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  1. Abstract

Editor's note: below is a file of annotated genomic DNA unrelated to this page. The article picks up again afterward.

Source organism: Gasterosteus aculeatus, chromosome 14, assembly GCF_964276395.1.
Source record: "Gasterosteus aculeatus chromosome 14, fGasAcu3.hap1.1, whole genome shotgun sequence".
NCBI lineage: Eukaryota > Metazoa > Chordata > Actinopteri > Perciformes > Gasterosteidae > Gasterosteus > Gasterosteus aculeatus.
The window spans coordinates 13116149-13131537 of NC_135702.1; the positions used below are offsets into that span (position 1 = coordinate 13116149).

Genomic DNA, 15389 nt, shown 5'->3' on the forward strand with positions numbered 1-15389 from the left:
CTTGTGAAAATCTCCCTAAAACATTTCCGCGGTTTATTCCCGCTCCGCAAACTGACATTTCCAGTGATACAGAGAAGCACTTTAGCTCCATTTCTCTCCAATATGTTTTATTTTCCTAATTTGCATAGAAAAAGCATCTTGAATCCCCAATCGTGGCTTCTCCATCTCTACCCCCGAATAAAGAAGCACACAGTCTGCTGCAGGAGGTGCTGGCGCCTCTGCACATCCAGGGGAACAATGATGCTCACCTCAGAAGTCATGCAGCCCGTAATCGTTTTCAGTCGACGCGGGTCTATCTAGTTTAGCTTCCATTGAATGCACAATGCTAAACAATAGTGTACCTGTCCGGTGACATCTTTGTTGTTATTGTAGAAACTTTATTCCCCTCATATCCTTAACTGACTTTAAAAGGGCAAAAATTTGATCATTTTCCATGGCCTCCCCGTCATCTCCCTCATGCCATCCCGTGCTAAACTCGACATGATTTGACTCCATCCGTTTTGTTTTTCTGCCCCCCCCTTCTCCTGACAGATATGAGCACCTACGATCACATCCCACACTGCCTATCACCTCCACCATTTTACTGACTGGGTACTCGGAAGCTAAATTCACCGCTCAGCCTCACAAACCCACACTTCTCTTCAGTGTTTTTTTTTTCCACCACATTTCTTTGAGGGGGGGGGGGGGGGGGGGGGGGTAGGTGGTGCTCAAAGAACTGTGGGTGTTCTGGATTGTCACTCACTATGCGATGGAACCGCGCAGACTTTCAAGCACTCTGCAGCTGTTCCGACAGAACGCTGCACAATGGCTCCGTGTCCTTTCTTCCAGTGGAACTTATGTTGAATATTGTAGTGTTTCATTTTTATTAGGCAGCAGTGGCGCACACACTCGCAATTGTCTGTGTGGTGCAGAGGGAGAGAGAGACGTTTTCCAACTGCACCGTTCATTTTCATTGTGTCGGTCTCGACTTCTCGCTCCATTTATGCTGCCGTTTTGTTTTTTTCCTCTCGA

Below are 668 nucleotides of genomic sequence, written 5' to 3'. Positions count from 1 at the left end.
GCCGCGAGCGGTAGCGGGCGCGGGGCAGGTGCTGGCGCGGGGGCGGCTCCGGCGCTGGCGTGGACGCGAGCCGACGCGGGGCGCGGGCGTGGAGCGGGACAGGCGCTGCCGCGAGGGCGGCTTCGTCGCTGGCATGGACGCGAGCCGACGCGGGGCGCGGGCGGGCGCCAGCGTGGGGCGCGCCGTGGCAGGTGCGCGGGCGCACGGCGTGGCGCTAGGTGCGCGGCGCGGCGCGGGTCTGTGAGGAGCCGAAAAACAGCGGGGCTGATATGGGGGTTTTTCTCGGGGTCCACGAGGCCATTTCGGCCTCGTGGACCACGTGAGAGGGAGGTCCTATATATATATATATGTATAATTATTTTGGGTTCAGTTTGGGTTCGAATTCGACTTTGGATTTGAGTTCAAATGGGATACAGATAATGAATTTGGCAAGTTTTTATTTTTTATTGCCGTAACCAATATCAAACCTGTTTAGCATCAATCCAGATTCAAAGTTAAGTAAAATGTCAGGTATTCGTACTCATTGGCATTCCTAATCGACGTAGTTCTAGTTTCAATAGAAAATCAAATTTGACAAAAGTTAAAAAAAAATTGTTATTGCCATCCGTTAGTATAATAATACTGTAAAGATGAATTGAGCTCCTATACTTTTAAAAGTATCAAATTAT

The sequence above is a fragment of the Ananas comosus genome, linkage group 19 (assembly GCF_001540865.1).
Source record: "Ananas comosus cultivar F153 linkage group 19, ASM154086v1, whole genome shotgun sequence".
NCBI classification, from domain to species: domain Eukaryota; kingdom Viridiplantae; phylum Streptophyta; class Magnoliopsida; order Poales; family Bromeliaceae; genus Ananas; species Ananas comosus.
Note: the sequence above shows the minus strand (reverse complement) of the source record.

Bedrock landslides shape topography and mobilize large volumes of sediment. Yet, interactions between landslide‐produced sediment and fluvial systems that together govern large‐scale landscape evolution are not well understood. To explain morphological patterns observed in steep, landslide‐prone terrain, we explicitly model stochastic landsliding and associated sediment dynamics. The model accounts for several common landscape features such as slope frequency distributions, which include values in excess of regional stability limits, quasi‐planar hillslopes decorated with straight, closely spaced channel‐like features, and accumulation of sediment in valley networks rather than on hillslopes. Stochastic landsliding strongly affects the magnitude and timing of sediment supply to the fluvial system. We show that intermittent sediment supply is ultimately reflected in topography. At dynamic equilibrium, landslide‐derived sediment pulses generate persistent landscape dynamism through the formation and breaching of landslide dams and epigenetic gorges as landslides force shifts in channel positions. Our work highlights the importance of interactions between landslides and sediment dynamics that ultimately control landscape‐scale response to environmental change.

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